Tools of the Trade—The Use of Artificial Training Tools
What is an artificial training tool? Look it up and you’ll get a vague description that varies between disciplines, barns, and trainers. From traditional tack seen in the hunter and jumper rings like martingales to those only allowed outside the show ring such as draw reins, these types of tack are commonly seen in use for a reason—they are great tools for training horses.
Although the definition is blurry, the use of training tools has strong opinions on either side—some riders love them, while some despise them. To clear the air, we took a look at the concerns over using artificial training aids in the competitive hunter/jumper circuit and the benefits and disadvantages of such tools.
What are they?
With no real definition of what artificial training aids are, it can be hard to pinpoint if a piece of tack is considered one. Those prohibited from the show ring like draw reins, neck stretchers, and chambons, to name a few, are quite commonly thought of as additional tools to enhance a horse’s performance. But the classic addition to a show hunter’s attire, a martingale, is also considered artificial despite the rarity of a horse showing over fences without one.
Meredith O’Connell, trainer at Madison Show Stables in Merrimac, MA, keeps it simple when distinguishing tools from tack, “I consider artificial training tools anything other than a bridle, girth, and saddle.” As for the misconception about martingales, owner and trainer of Victory Stables in Stoughton, MA, June Gillis-Ahern explains it as confusion due to the permitted use of them while showing, “Because of the allowance and acceptance of martingales in the hunter, jumper, and equitation rings, those are commonly seen as standard tack for horses that are jumping.”
Despite the controversy surrounding the topic, the use of tools can be highly beneficial to the training of a horse when used correctly. Most often, artificial training aids are used while lunging or under saddle on the flat and, most importantly, with educated hands.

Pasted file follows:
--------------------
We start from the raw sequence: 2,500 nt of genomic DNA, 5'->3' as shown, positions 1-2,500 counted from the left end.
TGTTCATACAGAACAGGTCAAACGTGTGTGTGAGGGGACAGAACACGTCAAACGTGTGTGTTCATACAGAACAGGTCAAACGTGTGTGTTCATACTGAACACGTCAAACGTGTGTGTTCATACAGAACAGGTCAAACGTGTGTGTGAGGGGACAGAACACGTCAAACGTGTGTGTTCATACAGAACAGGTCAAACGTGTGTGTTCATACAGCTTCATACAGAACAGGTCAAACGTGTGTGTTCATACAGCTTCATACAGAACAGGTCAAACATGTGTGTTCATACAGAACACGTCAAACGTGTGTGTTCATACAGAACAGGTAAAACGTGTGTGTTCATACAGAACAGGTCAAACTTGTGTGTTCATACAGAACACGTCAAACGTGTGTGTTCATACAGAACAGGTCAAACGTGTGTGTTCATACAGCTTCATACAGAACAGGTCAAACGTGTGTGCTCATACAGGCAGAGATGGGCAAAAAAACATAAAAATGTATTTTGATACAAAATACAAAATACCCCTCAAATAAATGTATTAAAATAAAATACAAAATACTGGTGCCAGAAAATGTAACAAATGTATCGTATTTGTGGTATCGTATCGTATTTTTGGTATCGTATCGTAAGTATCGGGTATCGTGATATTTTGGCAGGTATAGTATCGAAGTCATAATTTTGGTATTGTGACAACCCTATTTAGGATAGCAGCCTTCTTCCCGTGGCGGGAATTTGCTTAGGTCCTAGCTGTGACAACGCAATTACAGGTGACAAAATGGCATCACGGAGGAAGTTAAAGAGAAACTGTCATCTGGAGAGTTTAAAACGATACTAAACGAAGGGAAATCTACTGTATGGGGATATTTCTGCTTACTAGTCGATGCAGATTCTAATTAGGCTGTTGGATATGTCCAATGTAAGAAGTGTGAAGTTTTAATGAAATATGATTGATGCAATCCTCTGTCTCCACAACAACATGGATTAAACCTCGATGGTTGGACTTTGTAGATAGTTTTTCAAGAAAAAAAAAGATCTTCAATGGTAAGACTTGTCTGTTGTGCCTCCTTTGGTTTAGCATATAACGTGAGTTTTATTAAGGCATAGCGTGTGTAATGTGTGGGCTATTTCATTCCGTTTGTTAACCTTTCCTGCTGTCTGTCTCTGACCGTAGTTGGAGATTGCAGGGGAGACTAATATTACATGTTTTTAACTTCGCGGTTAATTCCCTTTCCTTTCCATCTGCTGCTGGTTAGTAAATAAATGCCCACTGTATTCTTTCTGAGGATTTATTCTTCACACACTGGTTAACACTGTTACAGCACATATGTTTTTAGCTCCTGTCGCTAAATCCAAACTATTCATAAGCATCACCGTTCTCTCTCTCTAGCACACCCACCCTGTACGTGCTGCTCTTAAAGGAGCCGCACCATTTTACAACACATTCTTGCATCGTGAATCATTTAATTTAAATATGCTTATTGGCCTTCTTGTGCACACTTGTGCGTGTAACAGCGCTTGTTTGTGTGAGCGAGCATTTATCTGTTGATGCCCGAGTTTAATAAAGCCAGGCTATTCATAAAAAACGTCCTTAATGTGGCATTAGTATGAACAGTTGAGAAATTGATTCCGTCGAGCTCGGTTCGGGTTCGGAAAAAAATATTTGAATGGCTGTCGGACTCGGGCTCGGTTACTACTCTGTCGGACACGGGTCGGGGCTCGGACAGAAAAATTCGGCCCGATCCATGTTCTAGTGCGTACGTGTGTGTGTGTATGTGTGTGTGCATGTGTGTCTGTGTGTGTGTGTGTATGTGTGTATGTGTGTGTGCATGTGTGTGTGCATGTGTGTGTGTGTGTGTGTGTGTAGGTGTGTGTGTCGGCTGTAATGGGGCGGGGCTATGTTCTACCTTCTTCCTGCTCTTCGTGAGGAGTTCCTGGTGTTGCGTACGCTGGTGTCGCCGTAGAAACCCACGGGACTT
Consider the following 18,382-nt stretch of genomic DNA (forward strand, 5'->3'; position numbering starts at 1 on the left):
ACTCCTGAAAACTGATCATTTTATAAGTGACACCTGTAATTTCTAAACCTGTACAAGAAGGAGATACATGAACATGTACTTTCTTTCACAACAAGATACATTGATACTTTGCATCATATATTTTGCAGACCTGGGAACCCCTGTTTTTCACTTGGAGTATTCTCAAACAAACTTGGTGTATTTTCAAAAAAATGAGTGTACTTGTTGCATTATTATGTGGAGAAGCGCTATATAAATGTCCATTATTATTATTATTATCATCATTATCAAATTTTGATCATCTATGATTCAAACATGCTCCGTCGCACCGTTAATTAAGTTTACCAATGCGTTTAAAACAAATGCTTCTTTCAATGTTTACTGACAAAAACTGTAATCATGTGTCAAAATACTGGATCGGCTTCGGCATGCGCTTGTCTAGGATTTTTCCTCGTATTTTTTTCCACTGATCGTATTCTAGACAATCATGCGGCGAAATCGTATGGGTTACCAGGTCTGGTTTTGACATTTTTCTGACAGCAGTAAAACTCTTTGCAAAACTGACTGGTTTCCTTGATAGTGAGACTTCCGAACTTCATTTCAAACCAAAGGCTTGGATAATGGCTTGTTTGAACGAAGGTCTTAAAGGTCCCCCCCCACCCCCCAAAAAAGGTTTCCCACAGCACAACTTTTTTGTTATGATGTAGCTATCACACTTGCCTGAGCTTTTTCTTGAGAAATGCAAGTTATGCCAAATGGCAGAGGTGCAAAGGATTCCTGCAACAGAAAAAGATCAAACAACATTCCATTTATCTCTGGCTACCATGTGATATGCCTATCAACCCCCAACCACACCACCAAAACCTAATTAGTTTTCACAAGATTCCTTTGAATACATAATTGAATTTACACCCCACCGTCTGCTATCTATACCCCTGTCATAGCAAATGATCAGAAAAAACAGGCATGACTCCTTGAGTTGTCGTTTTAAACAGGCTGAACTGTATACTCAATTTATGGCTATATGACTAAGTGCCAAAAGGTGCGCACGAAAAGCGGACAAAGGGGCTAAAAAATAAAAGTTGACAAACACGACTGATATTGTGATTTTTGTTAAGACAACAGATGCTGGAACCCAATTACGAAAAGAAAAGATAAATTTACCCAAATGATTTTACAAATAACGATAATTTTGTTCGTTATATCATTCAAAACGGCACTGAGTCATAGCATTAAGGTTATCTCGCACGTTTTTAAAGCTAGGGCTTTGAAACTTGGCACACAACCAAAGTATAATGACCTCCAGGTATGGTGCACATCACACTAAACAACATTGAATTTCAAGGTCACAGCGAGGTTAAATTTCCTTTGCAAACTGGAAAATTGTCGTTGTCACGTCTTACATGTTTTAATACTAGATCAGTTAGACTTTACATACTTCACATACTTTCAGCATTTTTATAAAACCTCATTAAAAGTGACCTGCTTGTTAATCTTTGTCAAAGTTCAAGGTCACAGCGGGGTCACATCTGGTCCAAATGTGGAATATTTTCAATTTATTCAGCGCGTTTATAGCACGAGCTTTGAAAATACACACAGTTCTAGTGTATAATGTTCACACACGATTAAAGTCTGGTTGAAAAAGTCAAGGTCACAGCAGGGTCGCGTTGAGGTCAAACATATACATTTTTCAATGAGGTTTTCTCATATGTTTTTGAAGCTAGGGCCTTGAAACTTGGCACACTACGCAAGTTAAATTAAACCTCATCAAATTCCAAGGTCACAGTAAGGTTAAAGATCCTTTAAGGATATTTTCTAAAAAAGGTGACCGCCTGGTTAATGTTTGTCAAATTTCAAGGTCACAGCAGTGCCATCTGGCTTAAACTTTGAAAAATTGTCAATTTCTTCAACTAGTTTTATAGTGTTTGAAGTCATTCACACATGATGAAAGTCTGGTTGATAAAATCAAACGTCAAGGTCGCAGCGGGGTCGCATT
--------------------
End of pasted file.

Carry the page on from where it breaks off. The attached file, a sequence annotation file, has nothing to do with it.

“Using artificial training tools can help the horse get a feel of stretching forward into the bridle,” explains O’Connell, highlighting the advantages of using such tools. “I personally use draw reins frequently with a snaffle to flat my horses. I never, ever use them to ‘crank’ the horse’s head in—they are a tool, not a crutch, and are designed to guide and encourage the horse to stretch his neck and back.”
Along with correct use of each training tool, O’Connell stresses safety and education while using them, especially while over fences, specifically suggesting riding with a trainer. “I will occasionally jump lower fences and low exercises with draw reins, putting them through the throat latch and unbuckling the bite of the reins for safety. But this should only be done with educated hands with a trainer.”
So why, if these tools are so beneficial, are so many trainers and riders against them? “They are very useful tools only if used properly. The disadvantages to using artificial training tools are the obvious—improper use, unforgiving hands, overuse, and abuse. These can happen in uneducated or impatient hands,” explains O’Connell. “You do see some riders abusing these tools and unfortunately those are the riders that give them a bad rap. For example, often I see martingales adjusted too tightly, prohibiting the horse from being able to use its head, neck, and back over fences—especially in a predicament.”
“I think it really comes down to the rider and the horse,” adds Gillis-ahern. “I understand there can be benefits, but anything that is done too much or without proper understanding by the rider and the horse is not going to be productive.”
A topic often brought up about artificial training tools is the disagreement about their use. Aside from martingales, it is becoming the norm to see horse’s schooling in training tools before entering the ring, raising the question; are too many trainers and riders using these tools? “I do not think artificial training tools are overused in the hunter/jumper community,” says O’Connell firmly. Noting a change in the industry in the past few years, Gillis-ahern agrees, “I feel that there has been a shift away from the overuse of things that are used for head set. You’re even seeing more and more hunters go without standing martingales.”
Running alongside the question about too many trainers using tools is the concern about their overuse as a shortcut in training or threatening the welfare of the horse. “I’m definitely of the belief that the occasional use of an artificial aid to address a certain issue is fine,” says Gillis-Ahern who has trained and sold ponies all over the country. “I would follow that up by saying overuse, overdoing, or forcing an issue is likely to create tension, confusion, resistance, and not the desired result of a soft, supple, willing horse.” O’Connell agrees, “Any artificial training tool, in my opinion, should not be used every day, every ride.” Also noting that these tools should be used correctly in addition to in moderation, she adds, “[Draw reins, martingales, and lunging systems] can be detrimental to the horse, causing problems physically and mentally, if they aren’t used properly. They can be great in your toolbox if used as they are intended.”